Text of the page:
Edited animals are in the news this week. Wired dedicates its cover story to “A more human livestock industry, brought to you by CRISPR,” focusing on experiments being done at the University of California, Davis. Alison Van Eenennaam is trying to alter sexual traits in cattle by targeting a single gene called SRY. The science is still difficult, however, and US regulations uncertain.
“The engineering debate killed my career. Now, this editing debate has the potential to kill my students,” Van Eenennaam says. That would be a pity because the egg and dairy industries might end the carnage of males by controlling sex determination in animals.
Nature runs a different story, one of bulls producing semen from another male. These surrogate fathers had their own sperm production edited out and received sperm-producing stem cells from donors.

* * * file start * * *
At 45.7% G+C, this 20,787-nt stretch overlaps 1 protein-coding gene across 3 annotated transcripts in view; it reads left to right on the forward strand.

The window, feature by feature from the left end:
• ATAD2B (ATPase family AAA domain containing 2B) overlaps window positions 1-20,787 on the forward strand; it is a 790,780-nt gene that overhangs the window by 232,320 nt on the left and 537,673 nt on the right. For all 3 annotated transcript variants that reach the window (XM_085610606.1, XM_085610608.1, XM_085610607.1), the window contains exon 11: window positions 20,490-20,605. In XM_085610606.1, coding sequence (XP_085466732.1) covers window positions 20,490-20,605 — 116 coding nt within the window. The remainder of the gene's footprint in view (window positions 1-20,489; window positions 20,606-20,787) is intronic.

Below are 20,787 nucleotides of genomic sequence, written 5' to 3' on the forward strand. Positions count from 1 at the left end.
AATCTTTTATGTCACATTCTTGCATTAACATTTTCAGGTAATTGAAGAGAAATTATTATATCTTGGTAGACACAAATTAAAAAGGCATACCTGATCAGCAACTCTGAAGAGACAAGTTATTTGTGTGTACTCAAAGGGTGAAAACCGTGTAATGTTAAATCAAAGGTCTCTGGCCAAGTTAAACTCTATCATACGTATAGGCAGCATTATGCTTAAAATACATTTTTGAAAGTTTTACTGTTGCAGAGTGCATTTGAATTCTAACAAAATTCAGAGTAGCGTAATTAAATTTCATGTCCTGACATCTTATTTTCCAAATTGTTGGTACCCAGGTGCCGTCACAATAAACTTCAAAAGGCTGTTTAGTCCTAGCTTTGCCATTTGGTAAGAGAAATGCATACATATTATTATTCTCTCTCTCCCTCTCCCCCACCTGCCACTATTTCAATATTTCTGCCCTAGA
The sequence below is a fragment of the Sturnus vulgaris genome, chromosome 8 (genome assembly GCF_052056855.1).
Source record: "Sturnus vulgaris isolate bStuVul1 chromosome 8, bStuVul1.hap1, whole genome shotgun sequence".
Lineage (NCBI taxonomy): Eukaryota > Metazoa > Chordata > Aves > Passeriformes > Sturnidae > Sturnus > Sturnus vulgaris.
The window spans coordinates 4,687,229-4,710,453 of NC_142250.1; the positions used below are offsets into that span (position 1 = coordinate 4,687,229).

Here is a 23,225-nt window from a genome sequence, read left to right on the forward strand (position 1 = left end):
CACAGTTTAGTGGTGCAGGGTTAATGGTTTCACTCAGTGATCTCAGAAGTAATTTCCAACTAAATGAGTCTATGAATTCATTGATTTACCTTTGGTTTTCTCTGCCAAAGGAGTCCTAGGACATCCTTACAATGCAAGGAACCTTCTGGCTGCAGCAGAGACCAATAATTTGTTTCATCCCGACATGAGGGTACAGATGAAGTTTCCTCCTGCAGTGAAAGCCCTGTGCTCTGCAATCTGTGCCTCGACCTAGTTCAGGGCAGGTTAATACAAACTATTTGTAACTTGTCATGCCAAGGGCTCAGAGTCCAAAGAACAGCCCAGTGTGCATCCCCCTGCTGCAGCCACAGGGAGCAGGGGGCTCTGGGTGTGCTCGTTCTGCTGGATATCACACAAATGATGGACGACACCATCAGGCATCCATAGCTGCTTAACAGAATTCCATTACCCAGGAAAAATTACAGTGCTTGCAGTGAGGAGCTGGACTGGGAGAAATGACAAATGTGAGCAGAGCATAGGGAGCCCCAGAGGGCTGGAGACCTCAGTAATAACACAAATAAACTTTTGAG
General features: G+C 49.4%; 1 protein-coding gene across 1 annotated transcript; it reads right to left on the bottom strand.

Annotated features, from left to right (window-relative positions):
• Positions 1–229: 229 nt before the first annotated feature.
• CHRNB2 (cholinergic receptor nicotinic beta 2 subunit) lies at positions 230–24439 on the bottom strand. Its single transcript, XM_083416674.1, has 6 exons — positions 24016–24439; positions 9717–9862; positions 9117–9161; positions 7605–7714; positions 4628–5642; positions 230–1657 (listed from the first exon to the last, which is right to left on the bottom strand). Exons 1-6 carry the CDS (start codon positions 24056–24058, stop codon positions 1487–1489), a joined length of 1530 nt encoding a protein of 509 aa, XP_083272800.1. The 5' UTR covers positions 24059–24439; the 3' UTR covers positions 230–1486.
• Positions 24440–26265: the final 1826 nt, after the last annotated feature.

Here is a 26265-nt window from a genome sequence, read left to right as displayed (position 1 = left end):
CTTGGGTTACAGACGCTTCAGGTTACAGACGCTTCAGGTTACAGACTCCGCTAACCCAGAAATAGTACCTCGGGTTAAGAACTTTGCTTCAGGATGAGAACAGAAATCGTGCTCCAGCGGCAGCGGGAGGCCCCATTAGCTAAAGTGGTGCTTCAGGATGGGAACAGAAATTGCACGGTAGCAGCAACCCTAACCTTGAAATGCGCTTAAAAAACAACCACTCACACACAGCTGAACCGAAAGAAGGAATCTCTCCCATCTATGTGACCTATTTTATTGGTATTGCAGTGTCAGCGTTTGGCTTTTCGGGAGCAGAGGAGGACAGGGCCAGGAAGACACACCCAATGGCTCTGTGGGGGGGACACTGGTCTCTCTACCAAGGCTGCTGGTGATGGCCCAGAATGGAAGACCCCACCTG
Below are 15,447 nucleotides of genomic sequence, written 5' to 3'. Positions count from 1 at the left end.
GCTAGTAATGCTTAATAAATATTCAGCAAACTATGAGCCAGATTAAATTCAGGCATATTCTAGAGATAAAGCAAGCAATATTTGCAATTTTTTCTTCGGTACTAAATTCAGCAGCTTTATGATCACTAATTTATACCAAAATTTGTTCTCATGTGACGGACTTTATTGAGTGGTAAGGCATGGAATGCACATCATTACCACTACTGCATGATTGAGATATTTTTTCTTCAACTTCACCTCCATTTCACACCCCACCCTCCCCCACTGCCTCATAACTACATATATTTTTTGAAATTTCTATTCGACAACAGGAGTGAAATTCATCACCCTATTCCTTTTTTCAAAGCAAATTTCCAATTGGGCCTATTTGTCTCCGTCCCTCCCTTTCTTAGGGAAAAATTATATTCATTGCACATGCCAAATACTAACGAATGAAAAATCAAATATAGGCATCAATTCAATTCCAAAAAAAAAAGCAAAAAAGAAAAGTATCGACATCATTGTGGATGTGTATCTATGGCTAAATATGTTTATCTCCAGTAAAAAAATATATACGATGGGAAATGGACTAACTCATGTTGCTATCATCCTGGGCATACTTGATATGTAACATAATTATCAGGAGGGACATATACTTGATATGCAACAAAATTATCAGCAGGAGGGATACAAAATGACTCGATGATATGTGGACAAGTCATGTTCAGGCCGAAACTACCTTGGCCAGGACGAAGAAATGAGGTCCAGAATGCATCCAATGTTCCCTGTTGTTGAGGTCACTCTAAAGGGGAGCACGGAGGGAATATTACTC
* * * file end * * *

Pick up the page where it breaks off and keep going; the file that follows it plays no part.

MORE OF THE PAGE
“The goal is to spread genes for desirable traits, such as disease resistance or heat tolerance, through a population of animals in fewer generations than is possible with conventional breeding.” And also to aid efforts to conserve species for which semen storage is difficult, as Heidi Ledford explains.
Scientists are also interested in creating surrogate hens making eggs from another mother, for production or conservation goals.
Regulatory uncertainties and a lack of funding, however, are already pushing some US reproductive biologists and their edited animals abroad, into more open-minded countries such as Brazil and Argentina.